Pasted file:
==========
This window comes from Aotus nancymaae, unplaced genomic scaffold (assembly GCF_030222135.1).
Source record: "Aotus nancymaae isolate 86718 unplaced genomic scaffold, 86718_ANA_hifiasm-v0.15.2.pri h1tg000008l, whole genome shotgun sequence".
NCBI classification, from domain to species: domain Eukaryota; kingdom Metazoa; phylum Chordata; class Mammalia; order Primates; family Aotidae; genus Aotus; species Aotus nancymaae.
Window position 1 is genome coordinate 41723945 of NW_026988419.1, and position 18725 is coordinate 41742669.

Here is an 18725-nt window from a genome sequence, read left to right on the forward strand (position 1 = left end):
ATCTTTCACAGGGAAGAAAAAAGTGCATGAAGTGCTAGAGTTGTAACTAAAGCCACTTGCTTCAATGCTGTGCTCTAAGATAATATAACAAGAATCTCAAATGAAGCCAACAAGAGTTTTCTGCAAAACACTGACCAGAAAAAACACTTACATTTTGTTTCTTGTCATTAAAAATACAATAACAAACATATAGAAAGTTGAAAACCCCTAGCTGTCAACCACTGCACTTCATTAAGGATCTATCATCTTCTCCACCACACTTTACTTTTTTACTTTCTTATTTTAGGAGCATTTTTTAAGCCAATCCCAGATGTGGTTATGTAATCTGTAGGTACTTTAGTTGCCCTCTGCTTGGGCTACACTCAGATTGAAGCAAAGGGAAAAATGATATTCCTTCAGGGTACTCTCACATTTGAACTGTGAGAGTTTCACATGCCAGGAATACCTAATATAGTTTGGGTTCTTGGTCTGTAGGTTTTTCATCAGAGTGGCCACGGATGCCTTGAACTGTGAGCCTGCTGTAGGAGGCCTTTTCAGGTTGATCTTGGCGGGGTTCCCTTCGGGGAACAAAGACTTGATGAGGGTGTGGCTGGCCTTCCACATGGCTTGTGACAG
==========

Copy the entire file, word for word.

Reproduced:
This window comes from Aotus nancymaae, unplaced genomic scaffold (assembly GCF_030222135.1).
Source record: "Aotus nancymaae isolate 86718 unplaced genomic scaffold, 86718_ANA_hifiasm-v0.15.2.pri h1tg000008l, whole genome shotgun sequence".
NCBI classification, from domain to species: domain Eukaryota; kingdom Metazoa; phylum Chordata; class Mammalia; order Primates; family Aotidae; genus Aotus; species Aotus nancymaae.
Window position 1 is genome coordinate 41723945 of NW_026988419.1, and position 18725 is coordinate 41742669.

Here is an 18725-nt window from a genome sequence, read left to right on the forward strand (position 1 = left end):
ATCTTTCACAGGGAAGAAAAAAGTGCATGAAGTGCTAGAGTTGTAACTAAAGCCACTTGCTTCAATGCTGTGCTCTAAGATAATATAACAAGAATCTCAAATGAAGCCAACAAGAGTTTTCTGCAAAACACTGACCAGAAAAAACACTTACATTTTGTTTCTTGTCATTAAAAATACAATAACAAACATATAGAAAGTTGAAAACCCCTAGCTGTCAACCACTGCACTTCATTAAGGATCTATCATCTTCTCCACCACACTTTACTTTTTTACTTTCTTATTTTAGGAGCATTTTTTAAGCCAATCCCAGATGTGGTTATGTAATCTGTAGGTACTTTAGTTGCCCTCTGCTTGGGCTACACTCAGATTGAAGCAAAGGGAAAAATGATATTCCTTCAGGGTACTCTCACATTTGAACTGTGAGAGTTTCACATGCCAGGAATACCTAATATAGTTTGGGTTCTTGGTCTGTAGGTTTTTCATCAGAGTGGCCACGGATGCCTTGAACTGTGAGCCTGCTGTAGGAGGCCTTTTCAGGTTGATCTTGGCGGGGTTCCCTTCGGGGAACAAAGACTTGATGAGGGTGTGGCTGGCCTTCCACATGGCTTGTGACAG